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Giant Water Scorpion


Rated 4.33 out of 5 based on 3 customer ratings
(2 customer reviews)
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Three Giant Water Scorpions

Belostomatidae, also called Toe Biters

Giant Water Scorpion tastes a bit like pumpkin seed although, as is true with all bugs, they have a flavor of their own.

Edible Insect Grading System - CA

Three Giant Water Scorpions

Belostomatidae, also called Toe Biters. Despite the common name, Giant Water Scorpion, this freshwater bug is not really a scorpion at all. It gets its name due to the bite they can inflict. Although it can fly, the giant water scorpion rarely does. Instead, it might swim away from predators. Its two sets of hind legs launch forward through the water as it tries to escape or find enough vegetation to hide. It can’t swim far, though.

Get rid of your artificial bag of chips and preserved baked goods, because the Giant Water Scorpion is available and waiting to be your new go-to snack. Popular in Thailand, Giant Water Scorpions are called maeng da (แมงดา) and are commonly used in sauces as a flavor, served whole (great for kabobs) or simply as a snack. Their essence is commonly extracted and added to flavor the ever-popular Thai chili sauce, (there are many variations) known there as “nam prik”. Nam prik is a very general term for any kind of spicy chili sauce. Think of Thai chili sauce as a condiment or a dipping sauce. It can also be used as a glaze, or an addition to kick up other types of sauces.

A good way to prepare the giant water scorpion is to remove wings, legs and head (be careful of the spike on the head) and saute in oil with garlic, onions and tomatoes. Season with salt to taste. Pour the bugs and mixture over rice. Delicious! You can also eat them right away by just removing the wings and dig into the meat found in the body and head.

How Does It Taste?: Giant Water Scorpion tastes a bit like pumpkin seed, although as is true with all bugs, they have a flavor of their own. Some say they have an anise or black licorice taste-and it’s also been said the head has a flavor similar to crab.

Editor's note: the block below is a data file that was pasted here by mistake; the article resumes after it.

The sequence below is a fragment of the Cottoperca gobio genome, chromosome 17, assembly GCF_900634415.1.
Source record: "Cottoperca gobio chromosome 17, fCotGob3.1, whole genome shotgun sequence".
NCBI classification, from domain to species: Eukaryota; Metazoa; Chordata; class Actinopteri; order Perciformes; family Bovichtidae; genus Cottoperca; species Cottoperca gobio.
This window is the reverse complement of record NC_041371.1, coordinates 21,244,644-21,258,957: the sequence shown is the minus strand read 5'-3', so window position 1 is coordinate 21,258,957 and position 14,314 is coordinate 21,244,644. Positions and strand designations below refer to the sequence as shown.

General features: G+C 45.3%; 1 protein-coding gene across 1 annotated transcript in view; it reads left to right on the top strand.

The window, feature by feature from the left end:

3 reviews for Giant Water Scorpion

  1. Janet_Boyer_110
    Rated 4 out of 5


    Whoa! These are scary. My older son was the only one who was willing to try one and he ate the whole thing. He liked it but couldn’t get anyone else to try. He says it tastes like roasted pumpkin seeds. Brave boy.

  2. Rated 5 out of 5

    Rosemary M.

    I was told it would be dramatic to bite their head off during my presentation. They’re a big bug and it certainly played out well. Everyone gasped and one women almost left the room. I had a blast. Thanks for the great product and customer service.

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Edible Insect Allergies


If you are allergic to shellfish or crustaceans, you may also be allergic to insects.

Please Also Note: Products may be from manufacturing facilities that process milk, eggs and peanuts.

Cricket protein is similar to beef and salmon when it comes to quality protein. It has all of the essential amino acids and is packed with B vitamins with a perfect balance of an Omega 6:3 ratio of 3:1. In addition, crickets have more calcium than milk and more iron than spinach. The cricket’s chitin (exoskeleton) is a prebiotic just to top it off. ×
Crickets can be grown using less than 1% of the water needed for an equivalent amount of beef. Insects produce virtually no greenhouse gas when compared to beef and can be grown on bio-waste reducing the need to use land to grow their feed. Bugs are an environmentally friendly food source. ×
Insects need substantially less land than other livestock and can be grown vertically in an urban environment. They are grown humanely and can be grown just about anyplace in the world by households, small farmers and large commercial interests. Insects for food is trend whose time has come... again. ×
Current meat production is unsustainable and the more insects people eat, the less meat they will consume. If we make edible insects a trend in North America and Europe, the rest of the world will follow. ×